Stuck on home decor decisions? You’re not alone

Confession: Nine years ago, when I moved into our house, I had so many plans for the place. For inspiration, I pored over home decor magazines and pinned paint colours and wallpapers on Pinterest. My mind was racing with the possibilities.

Can you guess what happened? Nine (yes, nine) years later, very little has changed in our home decor since the day we moved in. We finally painted the living room last year, and after many months of internal debate, I purchased some new throw pillows for my couch. But that’s it. The curtain rods hang bare above my children’s bedroom windows; the rugs and wallpaper I’ve been obsessed with, well, I just can’t seem to do it.

Why do home decor decisions paralyze me so?

It’s not a matter of budget, because I actually set aside some money for this purpose; I even hired a designer once for some consulting. It’s just that I never can make the leap to commit. And that’s the thing: It feels like so much of a commitment, a statement that will be etched in our memories forever — which you’d think would be a reason to get moving, but alas, not for me.

I know I’m not alone. Many people are paralyzed by decorating phobia, and it can happen for all sorts of reasons. To get to the bottom of this malaise, I spoke to interior decorators and designers for their insights on all the reasons people get a mental block on home decor, and how to get over these peculiar hang-ups so you can (finally) achieve the home you’ve always dreamed of having.


Fear No. 1: ‘My partner and I can’t agree on a decorating style’

To get over it: No matter how disparate your decorating styles are, there’s always a middle ground. Plus, with design trends today being more transitional than at any other time, it’s fairly easy to mix styles and live happily ever after. If you two are truly butting heads, bringing in a third-party opinion can often help, whether that’s a friend or a professional interior decorator.


Fear No. 2: ‘Decorating will cost a lot of money’

To get over it: Decorating can cost a lot, but it sure doesn’t have to. Just make a budget and stick to it — then go find second-hand furniture or budget-friendly items that won’t drain your bank account.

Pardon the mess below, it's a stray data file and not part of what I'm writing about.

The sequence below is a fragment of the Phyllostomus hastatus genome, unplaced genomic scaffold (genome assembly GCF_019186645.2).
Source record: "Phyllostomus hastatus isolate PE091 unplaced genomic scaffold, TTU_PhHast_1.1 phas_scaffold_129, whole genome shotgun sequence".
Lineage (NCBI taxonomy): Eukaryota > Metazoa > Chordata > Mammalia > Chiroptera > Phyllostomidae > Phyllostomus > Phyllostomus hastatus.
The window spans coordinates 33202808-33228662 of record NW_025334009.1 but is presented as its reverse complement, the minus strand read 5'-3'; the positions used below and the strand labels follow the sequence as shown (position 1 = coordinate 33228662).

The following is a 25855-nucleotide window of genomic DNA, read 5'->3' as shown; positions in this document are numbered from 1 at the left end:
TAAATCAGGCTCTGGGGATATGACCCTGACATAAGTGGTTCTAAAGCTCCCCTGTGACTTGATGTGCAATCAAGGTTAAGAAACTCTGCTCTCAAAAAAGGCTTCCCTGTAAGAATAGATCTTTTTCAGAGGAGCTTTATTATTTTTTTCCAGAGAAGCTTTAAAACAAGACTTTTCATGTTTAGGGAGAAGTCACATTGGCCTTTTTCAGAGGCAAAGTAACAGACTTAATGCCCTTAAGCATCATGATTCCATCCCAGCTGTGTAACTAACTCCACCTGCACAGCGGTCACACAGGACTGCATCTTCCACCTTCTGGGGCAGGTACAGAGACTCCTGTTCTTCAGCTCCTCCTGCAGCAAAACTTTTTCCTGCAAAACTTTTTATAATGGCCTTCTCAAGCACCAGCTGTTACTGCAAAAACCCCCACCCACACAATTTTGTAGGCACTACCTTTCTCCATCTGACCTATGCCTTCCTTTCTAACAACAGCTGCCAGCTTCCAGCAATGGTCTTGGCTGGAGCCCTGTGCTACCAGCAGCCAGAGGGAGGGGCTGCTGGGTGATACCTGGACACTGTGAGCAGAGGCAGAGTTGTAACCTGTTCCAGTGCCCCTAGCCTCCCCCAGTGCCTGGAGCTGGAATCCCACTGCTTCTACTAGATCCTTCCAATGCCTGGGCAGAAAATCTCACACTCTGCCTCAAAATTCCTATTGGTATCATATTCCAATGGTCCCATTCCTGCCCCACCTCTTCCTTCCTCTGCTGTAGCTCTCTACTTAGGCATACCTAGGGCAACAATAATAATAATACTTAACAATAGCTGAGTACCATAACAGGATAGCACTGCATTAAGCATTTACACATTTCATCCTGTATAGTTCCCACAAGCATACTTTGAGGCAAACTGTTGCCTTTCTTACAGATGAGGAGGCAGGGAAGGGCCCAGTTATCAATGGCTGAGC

And if hiring a designer is too pricey, you can hire a “virtual designer,” a professional who will make suggestions by viewing photos of your home rather than paying for an in-person visit.

One caveat: Home furnishings can vary wildly in price, but one thing you should hold firm to is that you truly love what you get. There’s a saying that rings true: “Buy right or buy twice.” If you have to wait a while to save for what you really want, then wait. Don’t buy an inexpensive piece of furniture just because it’s cheaper — you’ll most likely be buying that piece again in a year or two.


Fear No. 3: ‘I can’t visualize how to put things together’

To get over it: If this is your fear, then your timing is good. These days there are a wealth of websites and magazines that show every style and trend available. Fill a file with inspiration photos, and you’ll soon learn your style and what designs make you happy. Share these with a design professional, or use them as a guide to replicate in your own space. You can also turn to a host of free sites and software such as RoomSketcher to see how your newly decorated home will look with your picks.


Fear No. 4: ‘I keep making buying mistakes, so I’m afraid to get anything’

To get over it: Buying mistakes usually happen for one big reason: You don’t have a design plan. Whether you are decorating an entire house or one room at a time, you can’t start without a master plan for how you want your home to look and function. For example, you see a beautiful sofa, you get all excited and buy it. However, when it’s delivered, it’s too big for the space and the color really doesn’t work, now you’re trying to decorate around it. A plan can prevent these mistakes.


Fear No. 5: ‘I worry I won’t like how my home looks in the end’

To get over it: Tell yourself there’s no real “end goal,” and your home will never truly be “finished” no matter how well you execute on the plan. Knowing that can ease some of the pressure.

Designing a home is a lot like life — it is an ever-evolving process. Incorporating change, understanding its effects, and updating your desired outcome is important. You just need to have a destination in mind and a plan on how to get there.

Sounds doable, right? Maybe my kids might get curtains before they move out after all.